100x stability-boost technique transferable to commercial AFMs

MARCH 25, 2009--In proving the ability to detect and observe light reflected directly off the tip of an atomic force microscope (AFM) probe, researchers at JILA--a joint institute of the University of Colorado (CU) and the National Institute of Standards and Technology (NIST) have demonstrated a 100-fold improvement in measurement stability under ambient conditions. The achievement, reported in Nano Letters, has implications for bio applications involving atomic-scale measurements at room temperature in liquids.

An AFM works by scanning a pointed probe, fixed to one end of a cantilever and affected by atomic-scale forces, across a sample. By reflecting a laser beam from the top of the cantilever, it builds a fine-resolution topographic image of the sample. The highly sensitive instruments are also are extremely sensitive to interference, making it difficult or impossible either to hold the probe in one place to observe the specimen under it over time (useful for studying the dynamics of proteins) or to move the probe away and return to the same spot. "At this scale, it's like trying to hold a pen and draw on a sheet of paper while riding in a jeep," observes NIST physicist Thomas Perkins. A few instruments in specialized labs, including some at NIST, solve this problem by operating at extremely cold temperatures in ultra-high vacuums and in heavily isolated environments, but those options aren't available for the vast majority of AFMs, particularly those used in bioscience laboratories where the specimen often must be immersed in a fluid.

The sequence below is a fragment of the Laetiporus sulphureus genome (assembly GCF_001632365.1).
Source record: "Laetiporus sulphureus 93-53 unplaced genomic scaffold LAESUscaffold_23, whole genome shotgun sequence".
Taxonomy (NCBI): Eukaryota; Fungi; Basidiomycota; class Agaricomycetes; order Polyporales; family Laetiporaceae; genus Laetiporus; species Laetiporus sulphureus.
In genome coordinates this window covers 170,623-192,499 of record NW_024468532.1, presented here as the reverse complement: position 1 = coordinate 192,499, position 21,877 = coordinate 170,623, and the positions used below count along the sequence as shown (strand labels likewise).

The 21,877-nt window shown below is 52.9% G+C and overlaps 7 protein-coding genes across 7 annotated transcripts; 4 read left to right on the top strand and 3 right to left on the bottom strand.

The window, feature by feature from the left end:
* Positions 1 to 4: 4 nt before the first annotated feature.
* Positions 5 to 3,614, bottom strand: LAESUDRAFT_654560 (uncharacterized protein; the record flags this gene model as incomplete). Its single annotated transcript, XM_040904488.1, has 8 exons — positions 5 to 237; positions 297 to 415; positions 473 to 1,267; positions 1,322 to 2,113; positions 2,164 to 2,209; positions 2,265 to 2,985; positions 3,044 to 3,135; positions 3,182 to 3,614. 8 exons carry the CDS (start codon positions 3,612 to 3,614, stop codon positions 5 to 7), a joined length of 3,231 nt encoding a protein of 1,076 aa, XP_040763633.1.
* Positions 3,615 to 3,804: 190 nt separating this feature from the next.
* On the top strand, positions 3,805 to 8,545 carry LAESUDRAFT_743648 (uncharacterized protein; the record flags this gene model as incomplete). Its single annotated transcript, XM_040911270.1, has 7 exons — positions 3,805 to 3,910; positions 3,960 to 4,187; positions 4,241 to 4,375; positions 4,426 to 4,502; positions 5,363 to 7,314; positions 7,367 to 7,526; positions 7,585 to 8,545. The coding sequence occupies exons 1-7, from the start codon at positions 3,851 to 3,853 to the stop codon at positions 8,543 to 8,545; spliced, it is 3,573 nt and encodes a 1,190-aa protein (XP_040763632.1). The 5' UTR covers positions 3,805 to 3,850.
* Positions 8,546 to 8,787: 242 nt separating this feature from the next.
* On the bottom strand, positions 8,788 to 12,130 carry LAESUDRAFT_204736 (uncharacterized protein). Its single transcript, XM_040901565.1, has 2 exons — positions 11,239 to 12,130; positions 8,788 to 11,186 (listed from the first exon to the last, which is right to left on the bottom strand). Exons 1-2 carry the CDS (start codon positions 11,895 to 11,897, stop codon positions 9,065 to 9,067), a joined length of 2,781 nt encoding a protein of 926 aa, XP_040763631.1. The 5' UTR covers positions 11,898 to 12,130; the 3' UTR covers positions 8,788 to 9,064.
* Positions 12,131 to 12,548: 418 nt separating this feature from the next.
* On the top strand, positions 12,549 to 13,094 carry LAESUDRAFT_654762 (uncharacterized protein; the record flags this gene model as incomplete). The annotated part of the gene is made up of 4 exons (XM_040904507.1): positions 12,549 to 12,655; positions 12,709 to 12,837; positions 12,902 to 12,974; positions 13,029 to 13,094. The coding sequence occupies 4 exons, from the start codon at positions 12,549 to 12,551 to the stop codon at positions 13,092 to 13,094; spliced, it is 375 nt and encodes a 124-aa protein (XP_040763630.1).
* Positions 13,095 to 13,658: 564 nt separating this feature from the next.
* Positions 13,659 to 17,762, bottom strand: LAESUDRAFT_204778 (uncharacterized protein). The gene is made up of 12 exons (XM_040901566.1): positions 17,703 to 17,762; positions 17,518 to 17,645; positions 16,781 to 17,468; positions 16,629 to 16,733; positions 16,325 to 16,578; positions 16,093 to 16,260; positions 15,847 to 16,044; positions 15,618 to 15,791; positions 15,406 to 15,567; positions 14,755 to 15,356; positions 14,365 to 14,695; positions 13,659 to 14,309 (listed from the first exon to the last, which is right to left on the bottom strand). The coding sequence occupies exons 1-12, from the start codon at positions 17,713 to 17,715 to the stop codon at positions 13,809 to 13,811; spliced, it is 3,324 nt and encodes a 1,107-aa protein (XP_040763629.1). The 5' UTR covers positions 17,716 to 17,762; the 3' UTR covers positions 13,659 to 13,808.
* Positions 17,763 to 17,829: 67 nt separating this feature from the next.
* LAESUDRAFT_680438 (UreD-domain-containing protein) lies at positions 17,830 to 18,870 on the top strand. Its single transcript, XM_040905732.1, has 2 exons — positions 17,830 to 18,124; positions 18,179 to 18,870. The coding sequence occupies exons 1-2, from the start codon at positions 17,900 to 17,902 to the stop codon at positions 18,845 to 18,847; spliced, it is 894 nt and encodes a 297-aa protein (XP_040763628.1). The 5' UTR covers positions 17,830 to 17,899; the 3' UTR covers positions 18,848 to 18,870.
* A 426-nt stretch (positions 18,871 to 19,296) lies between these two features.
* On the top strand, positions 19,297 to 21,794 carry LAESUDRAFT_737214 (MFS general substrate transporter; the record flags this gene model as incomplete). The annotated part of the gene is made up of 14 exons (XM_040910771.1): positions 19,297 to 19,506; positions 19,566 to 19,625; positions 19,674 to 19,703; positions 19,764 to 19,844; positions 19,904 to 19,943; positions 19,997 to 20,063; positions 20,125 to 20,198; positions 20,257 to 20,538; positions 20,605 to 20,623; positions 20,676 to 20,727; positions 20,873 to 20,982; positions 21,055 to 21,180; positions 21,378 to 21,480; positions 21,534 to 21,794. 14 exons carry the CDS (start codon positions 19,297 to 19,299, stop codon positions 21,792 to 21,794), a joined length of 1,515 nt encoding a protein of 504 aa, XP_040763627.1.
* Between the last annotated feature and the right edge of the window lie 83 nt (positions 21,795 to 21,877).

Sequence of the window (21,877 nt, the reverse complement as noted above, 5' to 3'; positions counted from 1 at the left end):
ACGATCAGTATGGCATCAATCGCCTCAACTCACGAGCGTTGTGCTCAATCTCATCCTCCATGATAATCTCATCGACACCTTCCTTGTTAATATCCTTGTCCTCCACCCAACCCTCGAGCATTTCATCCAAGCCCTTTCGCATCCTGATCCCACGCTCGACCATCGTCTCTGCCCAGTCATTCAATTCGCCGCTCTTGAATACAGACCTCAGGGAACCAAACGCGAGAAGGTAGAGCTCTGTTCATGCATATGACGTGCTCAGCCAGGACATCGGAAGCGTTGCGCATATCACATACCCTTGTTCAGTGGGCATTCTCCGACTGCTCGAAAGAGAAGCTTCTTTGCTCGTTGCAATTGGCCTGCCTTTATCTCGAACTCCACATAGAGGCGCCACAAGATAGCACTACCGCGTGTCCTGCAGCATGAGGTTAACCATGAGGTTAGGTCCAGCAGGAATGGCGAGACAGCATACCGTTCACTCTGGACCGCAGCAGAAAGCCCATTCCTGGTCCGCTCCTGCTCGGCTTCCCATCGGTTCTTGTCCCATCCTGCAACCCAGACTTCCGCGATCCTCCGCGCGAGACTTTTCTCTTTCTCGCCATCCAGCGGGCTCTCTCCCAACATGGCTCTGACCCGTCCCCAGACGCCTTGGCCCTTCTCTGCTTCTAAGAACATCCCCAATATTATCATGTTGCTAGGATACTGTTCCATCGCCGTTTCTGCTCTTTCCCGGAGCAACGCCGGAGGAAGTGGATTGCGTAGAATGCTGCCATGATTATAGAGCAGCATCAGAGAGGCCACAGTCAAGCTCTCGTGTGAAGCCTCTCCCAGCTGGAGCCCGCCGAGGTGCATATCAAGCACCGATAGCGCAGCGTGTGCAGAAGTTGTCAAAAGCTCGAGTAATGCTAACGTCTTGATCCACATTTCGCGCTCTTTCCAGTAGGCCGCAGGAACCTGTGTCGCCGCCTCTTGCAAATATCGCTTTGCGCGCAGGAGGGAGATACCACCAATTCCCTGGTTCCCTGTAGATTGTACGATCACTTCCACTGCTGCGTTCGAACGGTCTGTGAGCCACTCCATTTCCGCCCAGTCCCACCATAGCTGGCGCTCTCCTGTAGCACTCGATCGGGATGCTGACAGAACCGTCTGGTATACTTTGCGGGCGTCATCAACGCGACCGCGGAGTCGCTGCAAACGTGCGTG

The JILA solution uses two additional laser beams to sense the three-dimensional motion of both the test specimen and the AFM probe. The beams are held stable relative to each other to provide a common reference. To hold the specimen, the team uses a transparent substrate with tiny silicon disks--"fiducial marks"--embedded in it at regular intervals. One laser beam is focused on one of these disks. A small portion of the light scatters backwards to a detector. Any lateral vibration or drift of the sample shows up at the detector as a motion of the spot while any vertical movement shows up as a change in light intensity.* A similar trick with the second beam is used to detect vibration or drift in the probe tip, with the added complication that the system has to work with the scant amount of light reflected off the apex of the AFM probe. Unwanted motion of the tip relative to the sample is corrected on the fly by moving the substrate in the opposite direction. "This is the same idea as active noise cancellation headphones, but applied to atomic force microscopy," says Perkins.

In its most recent work, the JILA team has controlled the probe's position in three dimensions to better than 40 picometers (1 nanometer = 1000 picometers) over 100 seconds. In imaging applications, they showed the long-term drift at room temperature was a mere 5 picometers per minute, a 100-fold improvement over the best previous results under ambient conditions. Just like photographers use the stability of a tripod and longer exposures to improve picture quality, the JILA team used their improved stability to scan the AFM probe more slowly, leading to a 5-fold improvement in AFM image quality. A bonus, says Perkins, is the technique works with standard commercial probes.

* The sample control technique was first reported in: A.R. Carter, G.M. King and T.T. Perkins. Back-scattered detection provides atomic-scale localization precision, stability, and registration in 3D. Optics Express V. 15, No. 20. Oct. 1, 2007.

More information: see the paper, Ultrastable atomic force microscopy: Atomic-scale stability and registration in ambient conditions, in Nano Letters.

Posted by Barbara G. Goode, barbarag@pennwell.com, for BioOptics World.

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